The councils of Colorado City Arizona and Hildale Utah have adopted resolutions to reduce water impact fees by 180 dollars. This action was in response to the court order in the case of United States of America v. Town of Colorado City, Arizona, et al., which found that the Twin Cities had illegally discriminated based on religion.
The court ordered that the Twin Cities modify their water development impact fees if an independent review found that they were too high. The review was undertaken by Alpha Engineering, based upon water usage data from 2011 to 2013, a Water Rights Purchase Analysis, and meetings with local government officials and the UEP Trust.
While the report did find that the impact fees could be lowered by $180, one glaring element is the Water Rights Purchase Analysis. According to the report, “In our meetings with the UEP, it was reported that additional water rights for the City of Hildale could be provided at no cost to the community provided the impact fee was reduced to an amount agreeable to the UEP. It was also reported that water rights could be obtained in Arizona for no cost, which the IFFP [original analysis] considered.”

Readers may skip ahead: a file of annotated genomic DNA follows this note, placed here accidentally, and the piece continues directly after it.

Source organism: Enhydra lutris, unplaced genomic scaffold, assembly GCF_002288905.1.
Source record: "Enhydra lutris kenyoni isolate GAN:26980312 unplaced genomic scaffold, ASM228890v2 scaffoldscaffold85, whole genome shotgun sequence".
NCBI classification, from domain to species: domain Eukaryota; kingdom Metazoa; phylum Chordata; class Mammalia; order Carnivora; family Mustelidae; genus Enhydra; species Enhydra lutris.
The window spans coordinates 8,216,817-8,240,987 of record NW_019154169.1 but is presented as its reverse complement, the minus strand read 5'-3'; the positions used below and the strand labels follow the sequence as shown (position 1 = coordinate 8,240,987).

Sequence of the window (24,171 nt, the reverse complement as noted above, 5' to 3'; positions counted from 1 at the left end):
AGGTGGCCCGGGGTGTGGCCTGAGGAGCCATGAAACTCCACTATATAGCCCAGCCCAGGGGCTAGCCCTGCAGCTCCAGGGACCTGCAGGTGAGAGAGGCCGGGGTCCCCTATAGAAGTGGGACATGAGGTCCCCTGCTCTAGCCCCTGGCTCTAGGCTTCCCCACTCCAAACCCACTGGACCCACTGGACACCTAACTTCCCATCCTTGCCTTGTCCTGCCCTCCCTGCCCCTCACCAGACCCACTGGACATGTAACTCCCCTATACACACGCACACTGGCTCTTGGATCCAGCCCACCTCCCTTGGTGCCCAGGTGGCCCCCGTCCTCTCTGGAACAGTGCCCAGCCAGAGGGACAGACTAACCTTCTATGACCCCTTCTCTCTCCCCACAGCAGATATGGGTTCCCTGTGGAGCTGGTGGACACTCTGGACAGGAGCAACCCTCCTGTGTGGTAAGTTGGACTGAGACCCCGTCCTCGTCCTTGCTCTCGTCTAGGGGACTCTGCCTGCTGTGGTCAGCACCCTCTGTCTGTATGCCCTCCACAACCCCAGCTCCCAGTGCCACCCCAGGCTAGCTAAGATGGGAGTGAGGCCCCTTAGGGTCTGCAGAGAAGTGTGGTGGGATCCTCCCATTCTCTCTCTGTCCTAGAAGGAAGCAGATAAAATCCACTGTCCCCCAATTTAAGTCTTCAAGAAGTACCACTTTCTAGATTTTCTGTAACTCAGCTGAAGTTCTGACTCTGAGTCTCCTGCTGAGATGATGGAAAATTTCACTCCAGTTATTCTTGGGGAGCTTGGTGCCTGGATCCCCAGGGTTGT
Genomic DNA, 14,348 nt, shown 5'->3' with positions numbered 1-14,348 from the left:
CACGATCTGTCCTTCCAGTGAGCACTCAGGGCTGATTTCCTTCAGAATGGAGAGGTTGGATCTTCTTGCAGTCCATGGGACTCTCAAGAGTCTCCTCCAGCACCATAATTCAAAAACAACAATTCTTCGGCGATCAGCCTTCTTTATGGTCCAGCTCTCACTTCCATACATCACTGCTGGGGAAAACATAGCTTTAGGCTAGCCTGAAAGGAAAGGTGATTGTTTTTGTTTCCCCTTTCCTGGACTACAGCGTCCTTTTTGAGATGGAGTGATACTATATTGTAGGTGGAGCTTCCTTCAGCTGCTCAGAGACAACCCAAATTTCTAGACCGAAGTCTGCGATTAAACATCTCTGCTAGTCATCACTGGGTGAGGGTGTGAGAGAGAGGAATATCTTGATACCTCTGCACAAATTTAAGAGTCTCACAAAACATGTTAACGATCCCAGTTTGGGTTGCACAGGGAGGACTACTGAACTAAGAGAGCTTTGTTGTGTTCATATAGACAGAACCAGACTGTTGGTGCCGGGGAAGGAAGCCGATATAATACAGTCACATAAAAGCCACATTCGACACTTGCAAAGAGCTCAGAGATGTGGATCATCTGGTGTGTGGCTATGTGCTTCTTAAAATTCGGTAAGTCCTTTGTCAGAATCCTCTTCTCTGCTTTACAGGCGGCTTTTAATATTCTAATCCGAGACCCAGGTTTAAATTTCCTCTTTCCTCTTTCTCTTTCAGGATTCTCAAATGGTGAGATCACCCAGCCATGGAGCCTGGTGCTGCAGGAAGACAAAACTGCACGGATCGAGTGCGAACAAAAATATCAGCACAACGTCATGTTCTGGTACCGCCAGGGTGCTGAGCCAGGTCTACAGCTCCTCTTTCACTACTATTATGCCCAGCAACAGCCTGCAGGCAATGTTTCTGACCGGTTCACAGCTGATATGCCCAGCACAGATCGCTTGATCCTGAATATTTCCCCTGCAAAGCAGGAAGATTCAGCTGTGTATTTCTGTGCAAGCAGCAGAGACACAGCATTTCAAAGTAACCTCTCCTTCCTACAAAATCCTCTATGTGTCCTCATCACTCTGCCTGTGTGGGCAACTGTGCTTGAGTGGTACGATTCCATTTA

Documentation provided to the review team showed that there were meetings between the UEP and city officials in 2015 but that no agreement could be reached on, what appears to be, free water rights offered by the UEP. The UEP’s only stipulations were legal assurances that those water rights would not be sold by the cities so that the benefit would go to residents in the form of lower fees.
The city of Hildale then acquired water rights elsewhere, for a price tag of $355,600.00 which increased impact fees. The report says, “From our discussions with the UEP, it is our understanding that they maintain the position that they are willing to provide the water rights needed as part of the IFFP at no cost, provided the impact fee is reduced an amount proportionate to the credit given.”
The second point in the summary of the report says, “Water rights held by the UEP may be available at no cost, but the Client has already purchased water rights which were within the limits of the costs provided in the IFFP.” According to statements made at the meeting, there were no impact fees before 2014.
The cities will be required to undertake a new analysis within the next few years. That process will consider new data, perhaps giving a clearer picture of where the communities water needs are and may head if current trends persist. Many of the council members and the mayor expressed their desire to bring those fees down as much as possible.